How screwed are we? It’s worse than you think…
Following my long week of dogging the AIG executive bonus issues, I had planned to spend this day unwinding a little bit. Those plans were made before I spent the morning reading (and digesting) Matt Taibbi’s latest Rolling Stone piece, The Big Takeover.
It’ll take you awhile to read through the article, but after you’re finished, I promise you that you’ll have a better handle on the depth of the financial crisis this country is facing, why Fed chief Ben Bernanke is full of shit when he says “we’ll see the recession coming to an end probably this year”, and who the major players were that got us into this mess.
Here’s your “Marie Antoinette moment” from Taibbi’s investigation:
“We, uh, needed to keep these highly expert people in their seats,” AIG spokeswoman Christina Pretto says to me in early February.
“But didn’t these –highly expert people’ basically destroy your company?” I ask.
Pretto protests, says this isn’t fair. The employees at AIGFP have already taken pay cuts, she says. Not retaining them would dilute the value of the company even further, make it harder to wrap up the unit’s operations in an orderly fashion.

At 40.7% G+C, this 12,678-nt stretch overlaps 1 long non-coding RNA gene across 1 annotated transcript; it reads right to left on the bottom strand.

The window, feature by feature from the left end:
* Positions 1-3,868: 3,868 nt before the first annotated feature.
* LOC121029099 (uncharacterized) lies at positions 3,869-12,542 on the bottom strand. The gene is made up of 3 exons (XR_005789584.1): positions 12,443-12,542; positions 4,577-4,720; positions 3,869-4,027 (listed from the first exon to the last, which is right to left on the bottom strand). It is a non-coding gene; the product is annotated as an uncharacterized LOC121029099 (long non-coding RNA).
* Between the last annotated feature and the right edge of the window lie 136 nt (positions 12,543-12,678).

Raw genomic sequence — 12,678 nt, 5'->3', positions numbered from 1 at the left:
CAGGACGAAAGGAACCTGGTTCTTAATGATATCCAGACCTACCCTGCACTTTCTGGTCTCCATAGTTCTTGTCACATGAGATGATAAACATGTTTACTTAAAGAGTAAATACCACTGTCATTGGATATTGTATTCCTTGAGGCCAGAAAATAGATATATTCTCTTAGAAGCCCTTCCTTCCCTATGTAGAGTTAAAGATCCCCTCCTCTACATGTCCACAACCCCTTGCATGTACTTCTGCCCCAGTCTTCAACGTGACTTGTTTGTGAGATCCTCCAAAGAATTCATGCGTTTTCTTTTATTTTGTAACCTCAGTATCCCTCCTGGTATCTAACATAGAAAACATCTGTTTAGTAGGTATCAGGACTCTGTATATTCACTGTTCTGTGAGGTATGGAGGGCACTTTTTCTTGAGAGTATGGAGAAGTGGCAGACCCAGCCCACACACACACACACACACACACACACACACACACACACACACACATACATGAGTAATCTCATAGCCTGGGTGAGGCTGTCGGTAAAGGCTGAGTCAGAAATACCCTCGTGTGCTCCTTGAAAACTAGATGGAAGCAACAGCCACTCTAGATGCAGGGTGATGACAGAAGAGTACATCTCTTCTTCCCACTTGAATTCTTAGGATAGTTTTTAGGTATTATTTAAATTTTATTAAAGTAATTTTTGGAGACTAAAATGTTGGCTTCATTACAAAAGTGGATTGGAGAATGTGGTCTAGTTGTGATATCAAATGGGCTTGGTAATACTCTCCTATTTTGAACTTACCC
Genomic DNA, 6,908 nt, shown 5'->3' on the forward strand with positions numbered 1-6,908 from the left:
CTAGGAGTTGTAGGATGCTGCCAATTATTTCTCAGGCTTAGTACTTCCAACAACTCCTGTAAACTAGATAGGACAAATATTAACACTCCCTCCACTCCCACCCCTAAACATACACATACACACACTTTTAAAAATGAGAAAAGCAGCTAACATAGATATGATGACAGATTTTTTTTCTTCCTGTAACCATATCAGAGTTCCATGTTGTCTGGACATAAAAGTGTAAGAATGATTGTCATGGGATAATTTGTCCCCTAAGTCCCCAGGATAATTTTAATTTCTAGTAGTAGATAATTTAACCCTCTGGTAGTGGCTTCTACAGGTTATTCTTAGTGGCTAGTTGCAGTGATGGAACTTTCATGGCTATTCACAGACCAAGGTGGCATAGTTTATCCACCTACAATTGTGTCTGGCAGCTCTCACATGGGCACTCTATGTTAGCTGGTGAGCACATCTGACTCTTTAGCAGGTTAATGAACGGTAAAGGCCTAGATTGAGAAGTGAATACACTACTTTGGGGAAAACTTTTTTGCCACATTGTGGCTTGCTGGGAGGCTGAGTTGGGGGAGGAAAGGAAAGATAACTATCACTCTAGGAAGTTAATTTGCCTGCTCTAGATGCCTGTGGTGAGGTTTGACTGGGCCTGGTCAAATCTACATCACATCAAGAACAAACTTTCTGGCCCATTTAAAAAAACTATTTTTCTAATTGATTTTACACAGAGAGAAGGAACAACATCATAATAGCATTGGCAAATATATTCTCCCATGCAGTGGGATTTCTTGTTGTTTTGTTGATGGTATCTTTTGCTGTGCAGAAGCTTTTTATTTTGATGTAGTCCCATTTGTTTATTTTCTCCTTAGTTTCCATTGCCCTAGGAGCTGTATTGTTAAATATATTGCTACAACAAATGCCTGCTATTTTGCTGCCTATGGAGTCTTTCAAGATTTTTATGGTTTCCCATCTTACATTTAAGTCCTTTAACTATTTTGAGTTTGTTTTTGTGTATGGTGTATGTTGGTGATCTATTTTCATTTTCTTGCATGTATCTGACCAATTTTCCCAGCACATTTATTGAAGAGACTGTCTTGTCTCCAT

The bonuses are a nice comic touch highlighting one of the more outrageous tangents of the bailout age, namely the fact that, even with the planet in flames, some members of the Wall Street class can’t even get used to the tragedy of having to fly coach. “These people need their trips to Baja, their spa treatments, their hand jobs,” says an official involved in the AIG bailout, a serious look on his face, apparently not even half-kidding. “They don’t function well without them.” … [emphasis mine]
Basically, Taibbi says, we’re screwed.
The financial future of this country rests in the hands of a very few people who, ultimately, were at least partly responsible for getting us into this mess in the first place: Bernanke and Geithner, along with their ex-Goldman Sachs minions.
After reading Taibbi’s lengthy piece, it’s clear that there is absolutely no accountability for the strategies that have been put in place to solve the problems. Congress can hold all of the hearings that it desires, but neither Geithner nor Bernanke (or the unilateral policies of Treasury or the Fed) are answerable to congressional oversight.
If, as AIG CEO Edward Liddy claimed on Wednesday, AIG execs who received bonuses are really paying them back, it’s not necessarily because they’re trying to stave off the Marie Antoinette moment that’s at hand (although that could certainly be a motivator), but because whatever bonus money they’re now receiving is literally WAM – walking around money – for these execs. Their bank accounts are already fat from spending your money at the Wall Street casino, and $2 or $3 or $6 million extra dollars just doesn’t mean that much to them.
And no, there aren’t going to be any scraps left at the table for you at the end of the day.